What makes speaker's sound big?

Does a speaker need to have many drivers or a large driver area to sound big and fill the room?
I am asking this question because I have a pair of tekton design double impact and would like to replace them with smaller speakers and a pair of subwoofer's to better integrate the bass into my room.
I just borrowed a set of B&W 702S. The are good but the just don't make that floor to ceiling sound that I like.
Maybe I have already answered my own question (: But again I have not heard all the speakers out there.
My room measure 15x19' and the ceiling goes from 7.5 to 12.8'


Showing 2 responses by richopp

Easiest answer ever:


I realize that every manufacturer is not making tall speakers--wonder where they got THAT idea??

Try the best and the original.  Jim Winey was a pretty smart engineer, I guess.

@ mahgister  Well, my answer was a bit short and not really explained.  Obviously, EVERYONE knows that YOUR ROOM is the most important element of ANY sound system.

Having agreed to that (I hope), we can then discuss a version of physics and psycho-acoustics.  All I can tell you from my personal experience in owning a shop for many years and having the opportunity to LISTEN to pretty much every type and combination of speakers from most boxes to hybrids like the Mark Levinson HQD system (full disclosure: we made stands for that system for Levinson), Bob Fulton's "J" system, and so forth, and trying to understand why "good stuff" sounded less than good in many of my customer's rooms, I finally realized what Mr. Winey and others had been trying to explain to me.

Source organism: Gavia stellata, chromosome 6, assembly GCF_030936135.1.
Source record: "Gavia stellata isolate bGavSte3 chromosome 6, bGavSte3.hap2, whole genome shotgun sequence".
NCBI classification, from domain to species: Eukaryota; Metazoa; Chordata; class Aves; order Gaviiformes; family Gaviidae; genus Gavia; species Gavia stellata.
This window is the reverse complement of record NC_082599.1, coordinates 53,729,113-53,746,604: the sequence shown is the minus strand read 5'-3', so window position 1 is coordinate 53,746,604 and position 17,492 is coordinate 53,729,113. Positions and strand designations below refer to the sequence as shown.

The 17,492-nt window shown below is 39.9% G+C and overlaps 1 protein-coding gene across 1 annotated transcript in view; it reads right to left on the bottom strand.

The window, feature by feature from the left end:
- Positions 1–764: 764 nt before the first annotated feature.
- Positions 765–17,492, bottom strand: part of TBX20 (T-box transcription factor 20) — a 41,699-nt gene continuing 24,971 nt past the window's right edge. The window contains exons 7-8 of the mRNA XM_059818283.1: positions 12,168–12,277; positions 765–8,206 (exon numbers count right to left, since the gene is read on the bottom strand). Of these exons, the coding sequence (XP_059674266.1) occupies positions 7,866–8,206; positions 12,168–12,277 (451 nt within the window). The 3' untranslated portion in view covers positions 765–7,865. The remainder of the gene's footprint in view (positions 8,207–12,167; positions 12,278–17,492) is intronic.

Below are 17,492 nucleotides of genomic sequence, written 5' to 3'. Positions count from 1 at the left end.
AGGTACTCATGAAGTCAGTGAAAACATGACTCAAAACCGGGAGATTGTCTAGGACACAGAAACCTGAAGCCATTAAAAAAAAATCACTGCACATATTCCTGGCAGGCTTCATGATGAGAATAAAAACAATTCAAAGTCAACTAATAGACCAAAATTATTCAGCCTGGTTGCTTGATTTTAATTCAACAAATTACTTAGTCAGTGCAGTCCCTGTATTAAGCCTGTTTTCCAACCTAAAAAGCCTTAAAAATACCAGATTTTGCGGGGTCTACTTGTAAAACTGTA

1.  The ROOM is more important than the "stuff" you use.  This was made clear when various "high-end" manufacturers entertained me in their showrooms and showed me how good and bad the same stuff could sound when the room was changed around or things moved.
3.  Horns belong on the top of poles at high school football stadiums.
4.  Pure electrostatics will burn your ears out (listening fatigue) fairly quickly at any volume.

Once I HEARD all this, I realized, and then again yesterday when I turned on my system and listened for a while, that Maggies are in their own world regarding sound reproduction.  Perfect?  Don't be ridiculous.  Hard to position correctly for the best possible sound?  You know it.  Require lots of high-quality equipment?  Absolutely, as they reveal whatever you put into them.

So yes, a small room is harder to "Maggi-fi" than a big one, but it can be done by selecting the right gear and having a professional, like your dealer, I hope, set everything up for you.  May not be easy, and yes, some rooms simply do not work with them, but for the most part, you get the most accurate music reproduction from Maggies.

Don't believe me...hey, I realizes that flat-Earthers think the Mars landing is a fake...go listen yourself in the shop and THEN in your ROOM.  You might like what you hear!